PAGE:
Soham Grammarians - Norman Long remembers

17 Mar 2010: Norman Long (1956-61) writes: This is Norman Long logging in after 49 years absence. No sick note sorry! I entered during 1956 aged ten as my birthday is in October. I lived in Ely and travelled on the 106 bus from Market Street with Martyn Strevens, Geoff Matthews and others. It was only in recent years that I discovered the website and now that I have retired I have time to indulge in this nostalgia trip. Here are a few of my memories for your amusement, most of them pleasant ...

Having to write out psalms as punishments from prefects, until the Bishop of Ely put a stop to it saying "it should be a pleasure to write a psalm, not a punishment!" P.T. as it was called then in the quad, with Mr Thomas, stepping heels and toes while he was encouraging us with his whipping stick.

Mr Stalker playing classical music, leaning back in his chair closing his eyes and seemingly drifting away while we all did nothing. During the bus trip to school, I recall Mr Bozeat and Mr Hart racing past the bus on their Triumph Tina scooters from Ely. The school trips I remember are of two weeks in Snowdonia under canvas, also to West Runton near Cromer the following year, both scout trips. There was also an interesting visit to Vauxhall Motors at Luton one year.

Mr Parrott lectured us on the evils of smoking, and of speeding in cars. He was obviously not a well man and I preferred his maths tuition to Mr Lawrance who absolutely terrified me as a second year student. I distinctly recall him entering the classroom and throwing the maths best books along the aisle between the desks, because our work was not up to standard. I just kept my head down and was very relieved when Mr Parrott took us on in 3T!

Mr Saunders' weapon of choice was an old gym shoe; thankfully I never felt it, but I don't think he was vicious with it.

However Mr Armitage was a different matter, as I found out after being reported for throwing tomatoes out of the bus window on the way home. They were splitting and leaking over my books, so I thought it would be fun to jettison them, Barway bus shelter became my target of choice, and the next day, after 4 very speedily delivered strokes of the cane across my derriere, I composed myself and left Mr A's study, hoping the experience would never be repeated.

Then there was the wonderful aroma of Mr Riley's pipe tobacco during scout training on Fridays. I believe he smoked Ogden's Four Square.

The teacher that I will never forget was Mr Tabraham. He threatened to send me from the dining hall for not holding my dinner knife correctly. After weeks of woodwork, and ending up with an oak bookcase with two left hand ends, he helped me to correct the job, and did the glue work for me. My mother still treasures that bookcase to this day! He was very late for one lesson, and some of us were up to mischief, throwing darts around. Just as my dart left my hand, he swept into the classroom, and my dart thudded into one of the wooden geometrical solids on top of the cupboard above his head. He cooly remarked "Good shot Long", then proceeded with the lesson. I was expecting to be sent to the head master for my misbehaviour and I was sure that I would be caned again, but at the end of the lessson Mr T just gathered his books, swept towards the door and fixed me with his sternest stare.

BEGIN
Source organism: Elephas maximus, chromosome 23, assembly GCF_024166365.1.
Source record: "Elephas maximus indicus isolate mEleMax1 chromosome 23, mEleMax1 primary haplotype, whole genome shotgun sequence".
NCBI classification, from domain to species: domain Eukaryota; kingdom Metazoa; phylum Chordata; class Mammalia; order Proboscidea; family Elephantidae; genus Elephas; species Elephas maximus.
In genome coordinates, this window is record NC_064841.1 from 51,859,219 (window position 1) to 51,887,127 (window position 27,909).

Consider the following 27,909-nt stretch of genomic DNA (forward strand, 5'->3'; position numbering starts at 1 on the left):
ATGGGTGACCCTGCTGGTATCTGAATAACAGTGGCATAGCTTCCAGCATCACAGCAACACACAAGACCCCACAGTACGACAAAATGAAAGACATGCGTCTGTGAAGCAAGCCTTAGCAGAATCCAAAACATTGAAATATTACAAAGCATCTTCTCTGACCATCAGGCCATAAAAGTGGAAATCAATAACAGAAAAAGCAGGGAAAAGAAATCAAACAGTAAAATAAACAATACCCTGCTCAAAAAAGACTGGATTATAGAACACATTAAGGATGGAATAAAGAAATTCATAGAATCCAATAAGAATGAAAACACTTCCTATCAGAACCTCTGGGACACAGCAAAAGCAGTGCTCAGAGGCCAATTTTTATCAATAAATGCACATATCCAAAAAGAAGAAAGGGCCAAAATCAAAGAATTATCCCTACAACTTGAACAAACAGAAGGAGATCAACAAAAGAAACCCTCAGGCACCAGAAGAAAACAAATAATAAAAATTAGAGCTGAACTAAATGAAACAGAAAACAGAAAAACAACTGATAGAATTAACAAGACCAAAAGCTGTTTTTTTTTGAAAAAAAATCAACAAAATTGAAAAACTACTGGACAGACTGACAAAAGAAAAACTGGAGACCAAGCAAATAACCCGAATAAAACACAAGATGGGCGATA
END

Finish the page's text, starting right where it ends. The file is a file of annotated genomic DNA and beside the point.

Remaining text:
My final memory is of Mr Askem. As a junior he caught me drawing a nude female form, and advised on it's faults! He was the man who encouraged me to use an Osmiroid italic fountain pen, which almost immediately improved my handwriting, and that style is still with me to this day. When I was on report he would check my report card for 1s (= deterioration) usually given for poor maths, and balance it up with double 3s (= improvement). I was allowed to learn to use the Andana printing press, which I enjoyed and after leaving SGS joined the Cambridge Daily News in the advertisement department.

I was rubbish at football, not much better at cricket, spending most games afternoons playing for the remainders, and during my last year or two spent games periods in Pete's art room doing homework or revision. On my last afternoon, as I left school for the final time, I caught sight of Mr Tabraham, my form-master. With a lump in my throat I held out my hand, said "thank you sir", shook his hand, upon which he replied "Good luck Long". I turned to walk down the drive and catch my bus home.

I am one of those who left school with virtually no qualifications. I've always just scraped through, but I consider myself very fortunate to have had the benefit of a Grammar School education. The only prize I ever won was for the Scripture speaking contest which astonished and pleased Mr Frampton. Taking part in Pirates of Penzance, Amahl and the Night Visitors, and the Bartered Bride was also a very happy memory.

As Mr Armitage once said "Manners Maketh Man .... and if you leave this school with nothing but good manners we will feel that we have done our job".

Best wishes to everyone that remembers me.

Norman has also added some images to our School Productions collection - see via History > History2 > Productions:
- Amahl 1961
- Bartered Bride 1959, and two more press reviews of it
- he also adds some names to a Pirates 1957 photo, a press review for the 1958 Gondoliers
page last updated 23 Mar 2010